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Shirkillu / Copal
In the Burseraceae family there are at least three trees in the Protium genus whose sap is of cultural importance in the Ecuadorian Amazon: Kopal, Shirkillu and Palo Santo. The sap of the kopal is fragrant turpentiny flamible substance. The collected sapresin hardens into a waxy ball. When lit these dried balls provide a bright slow burning light. Before the advent of flashlights this light for the kopal was widely used throughout the Amazon as a kind of torch. Burning kopal gives off a pleasant smell. For this reason closely related species, also called Kopal, were burned as incense by the Maya. The sap of another Burseraceae, Shirquillu, is used by ceramic artists to give a shiny glaze to chicha drinking bowls called macaguas. The collected sap is rolled into a waxy ball. As soon as the mucagua is taken out of the fire the ball of sap is applied to the hot surface. In contact with the heat the shirkillu melts and can be applied as a liquid to the surface of the mucagua. Covered in resin the shiny drinking bowl acquires a sweet turpentiny smell A third Burseraceae, palo santo, is sold to Andean Quichua who use it as an incense to protect their homes and businesses from the witchcraft of envious competitors. In Quito visitors know they have arrived in the poorer business districts of the colonial city from the heavy smell of burning palo santo. In shop after shop Quichua merchants burn palo santo daily to protect their businesses from the “daño” or witchcraft they believe their competitors are continually sending them.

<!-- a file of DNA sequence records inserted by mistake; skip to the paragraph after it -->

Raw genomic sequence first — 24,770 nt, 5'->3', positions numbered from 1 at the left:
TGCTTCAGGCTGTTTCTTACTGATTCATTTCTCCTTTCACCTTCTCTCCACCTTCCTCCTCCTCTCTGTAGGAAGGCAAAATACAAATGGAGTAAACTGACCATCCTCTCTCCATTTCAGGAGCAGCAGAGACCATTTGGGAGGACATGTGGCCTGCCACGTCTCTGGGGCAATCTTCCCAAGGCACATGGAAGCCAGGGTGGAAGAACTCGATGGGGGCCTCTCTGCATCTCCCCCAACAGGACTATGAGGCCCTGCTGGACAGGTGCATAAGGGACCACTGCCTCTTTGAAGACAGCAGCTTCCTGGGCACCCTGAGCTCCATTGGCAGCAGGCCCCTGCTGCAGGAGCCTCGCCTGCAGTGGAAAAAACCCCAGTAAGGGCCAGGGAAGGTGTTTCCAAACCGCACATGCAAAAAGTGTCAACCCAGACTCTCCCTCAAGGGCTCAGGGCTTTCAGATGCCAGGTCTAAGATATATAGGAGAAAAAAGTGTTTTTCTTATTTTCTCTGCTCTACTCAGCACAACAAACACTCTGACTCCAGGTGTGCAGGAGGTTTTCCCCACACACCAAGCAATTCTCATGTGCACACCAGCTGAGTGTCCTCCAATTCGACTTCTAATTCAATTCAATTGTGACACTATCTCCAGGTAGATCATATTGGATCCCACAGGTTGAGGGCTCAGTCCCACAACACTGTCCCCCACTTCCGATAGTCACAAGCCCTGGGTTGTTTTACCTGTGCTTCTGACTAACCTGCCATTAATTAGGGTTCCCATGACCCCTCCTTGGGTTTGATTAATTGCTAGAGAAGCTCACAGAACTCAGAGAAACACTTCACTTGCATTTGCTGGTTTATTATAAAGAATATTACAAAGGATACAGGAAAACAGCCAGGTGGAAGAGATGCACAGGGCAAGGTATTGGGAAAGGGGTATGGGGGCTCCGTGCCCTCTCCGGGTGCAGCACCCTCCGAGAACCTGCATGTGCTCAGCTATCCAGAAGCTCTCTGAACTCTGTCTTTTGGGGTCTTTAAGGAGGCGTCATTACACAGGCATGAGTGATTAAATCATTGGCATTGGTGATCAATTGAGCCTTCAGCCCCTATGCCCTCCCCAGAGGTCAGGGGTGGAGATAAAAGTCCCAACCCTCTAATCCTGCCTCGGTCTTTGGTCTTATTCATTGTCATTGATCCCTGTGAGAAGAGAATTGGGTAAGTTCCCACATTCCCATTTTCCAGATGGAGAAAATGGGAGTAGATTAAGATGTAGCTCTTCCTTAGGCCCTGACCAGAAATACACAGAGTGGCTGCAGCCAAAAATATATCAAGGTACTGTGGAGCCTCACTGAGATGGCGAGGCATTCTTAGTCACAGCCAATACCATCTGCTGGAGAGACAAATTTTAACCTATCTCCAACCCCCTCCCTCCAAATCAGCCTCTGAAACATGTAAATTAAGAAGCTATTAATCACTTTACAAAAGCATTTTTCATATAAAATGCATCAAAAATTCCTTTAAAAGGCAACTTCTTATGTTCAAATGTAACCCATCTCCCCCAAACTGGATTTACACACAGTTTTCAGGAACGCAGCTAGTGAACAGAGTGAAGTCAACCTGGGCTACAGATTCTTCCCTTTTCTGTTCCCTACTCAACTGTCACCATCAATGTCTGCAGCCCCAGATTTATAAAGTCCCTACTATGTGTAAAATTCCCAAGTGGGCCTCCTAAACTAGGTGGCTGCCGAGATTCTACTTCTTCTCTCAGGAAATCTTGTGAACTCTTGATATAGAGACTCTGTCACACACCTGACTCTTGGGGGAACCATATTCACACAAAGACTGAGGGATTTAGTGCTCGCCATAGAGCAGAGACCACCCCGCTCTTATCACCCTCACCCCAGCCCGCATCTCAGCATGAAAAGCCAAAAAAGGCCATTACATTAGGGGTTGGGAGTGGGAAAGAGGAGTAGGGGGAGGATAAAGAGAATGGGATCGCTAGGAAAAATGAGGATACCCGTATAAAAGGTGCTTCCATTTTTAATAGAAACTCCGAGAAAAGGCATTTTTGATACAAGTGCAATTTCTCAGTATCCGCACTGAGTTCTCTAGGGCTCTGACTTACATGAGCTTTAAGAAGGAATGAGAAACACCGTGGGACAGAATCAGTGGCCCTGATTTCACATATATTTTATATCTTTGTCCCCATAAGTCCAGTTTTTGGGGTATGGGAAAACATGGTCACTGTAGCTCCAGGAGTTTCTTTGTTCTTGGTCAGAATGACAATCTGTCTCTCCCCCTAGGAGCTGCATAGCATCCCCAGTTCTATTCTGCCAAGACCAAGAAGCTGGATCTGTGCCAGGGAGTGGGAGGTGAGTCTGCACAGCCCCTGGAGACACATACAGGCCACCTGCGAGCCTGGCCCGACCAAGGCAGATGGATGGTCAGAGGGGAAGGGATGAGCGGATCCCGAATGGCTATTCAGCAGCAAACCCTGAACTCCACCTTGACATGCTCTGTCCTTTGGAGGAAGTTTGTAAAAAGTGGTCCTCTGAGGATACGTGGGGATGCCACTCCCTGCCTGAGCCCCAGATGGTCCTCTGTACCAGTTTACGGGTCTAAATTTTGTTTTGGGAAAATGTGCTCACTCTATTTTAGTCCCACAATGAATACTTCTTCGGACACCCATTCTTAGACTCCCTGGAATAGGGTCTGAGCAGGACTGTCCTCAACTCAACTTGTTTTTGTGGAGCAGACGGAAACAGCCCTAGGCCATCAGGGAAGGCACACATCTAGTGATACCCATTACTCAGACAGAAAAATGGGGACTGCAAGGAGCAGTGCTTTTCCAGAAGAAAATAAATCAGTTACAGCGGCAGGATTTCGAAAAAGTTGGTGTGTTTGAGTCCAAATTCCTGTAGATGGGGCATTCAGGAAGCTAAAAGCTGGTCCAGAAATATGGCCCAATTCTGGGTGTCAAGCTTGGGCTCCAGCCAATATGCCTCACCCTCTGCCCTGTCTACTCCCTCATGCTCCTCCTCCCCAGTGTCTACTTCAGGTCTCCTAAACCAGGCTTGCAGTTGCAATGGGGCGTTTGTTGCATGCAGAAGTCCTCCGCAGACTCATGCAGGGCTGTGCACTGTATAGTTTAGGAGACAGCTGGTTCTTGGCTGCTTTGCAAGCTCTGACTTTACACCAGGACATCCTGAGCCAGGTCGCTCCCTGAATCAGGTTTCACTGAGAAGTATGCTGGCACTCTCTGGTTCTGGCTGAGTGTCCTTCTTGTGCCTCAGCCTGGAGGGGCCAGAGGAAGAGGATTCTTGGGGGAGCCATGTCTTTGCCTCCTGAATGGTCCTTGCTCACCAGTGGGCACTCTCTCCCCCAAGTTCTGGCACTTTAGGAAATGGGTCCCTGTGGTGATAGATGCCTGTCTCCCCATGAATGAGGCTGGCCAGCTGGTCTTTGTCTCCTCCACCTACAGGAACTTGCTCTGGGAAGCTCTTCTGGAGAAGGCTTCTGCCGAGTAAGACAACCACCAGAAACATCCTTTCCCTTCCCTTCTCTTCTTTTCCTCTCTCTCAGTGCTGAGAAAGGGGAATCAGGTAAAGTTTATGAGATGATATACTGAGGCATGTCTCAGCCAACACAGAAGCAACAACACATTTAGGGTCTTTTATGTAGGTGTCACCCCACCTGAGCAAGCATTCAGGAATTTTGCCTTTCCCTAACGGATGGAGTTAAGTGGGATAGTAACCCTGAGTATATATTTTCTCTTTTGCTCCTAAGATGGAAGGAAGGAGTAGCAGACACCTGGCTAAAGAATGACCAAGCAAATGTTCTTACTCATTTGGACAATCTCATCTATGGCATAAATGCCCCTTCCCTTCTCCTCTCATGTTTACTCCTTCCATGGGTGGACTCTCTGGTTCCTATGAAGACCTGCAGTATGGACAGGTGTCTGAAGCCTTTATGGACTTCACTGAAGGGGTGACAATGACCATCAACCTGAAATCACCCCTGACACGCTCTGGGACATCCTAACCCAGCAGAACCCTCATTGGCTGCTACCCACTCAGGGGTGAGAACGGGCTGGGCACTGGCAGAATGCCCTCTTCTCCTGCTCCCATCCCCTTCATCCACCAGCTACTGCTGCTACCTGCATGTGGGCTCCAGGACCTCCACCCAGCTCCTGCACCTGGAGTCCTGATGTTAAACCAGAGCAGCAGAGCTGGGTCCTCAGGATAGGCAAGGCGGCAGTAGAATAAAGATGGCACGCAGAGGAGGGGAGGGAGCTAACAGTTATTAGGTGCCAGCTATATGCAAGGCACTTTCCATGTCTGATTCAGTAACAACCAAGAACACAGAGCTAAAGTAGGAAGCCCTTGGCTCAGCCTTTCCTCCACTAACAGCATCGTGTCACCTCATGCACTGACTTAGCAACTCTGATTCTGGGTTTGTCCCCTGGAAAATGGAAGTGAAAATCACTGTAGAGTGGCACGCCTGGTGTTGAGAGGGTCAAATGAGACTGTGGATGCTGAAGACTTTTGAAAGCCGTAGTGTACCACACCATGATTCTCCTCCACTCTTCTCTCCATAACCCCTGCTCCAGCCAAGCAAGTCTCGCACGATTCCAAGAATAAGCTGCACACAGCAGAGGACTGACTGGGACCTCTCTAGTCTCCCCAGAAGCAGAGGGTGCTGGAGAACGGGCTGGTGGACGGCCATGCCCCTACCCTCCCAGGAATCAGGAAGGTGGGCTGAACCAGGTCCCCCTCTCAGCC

Talking about Shirkillu / Copal
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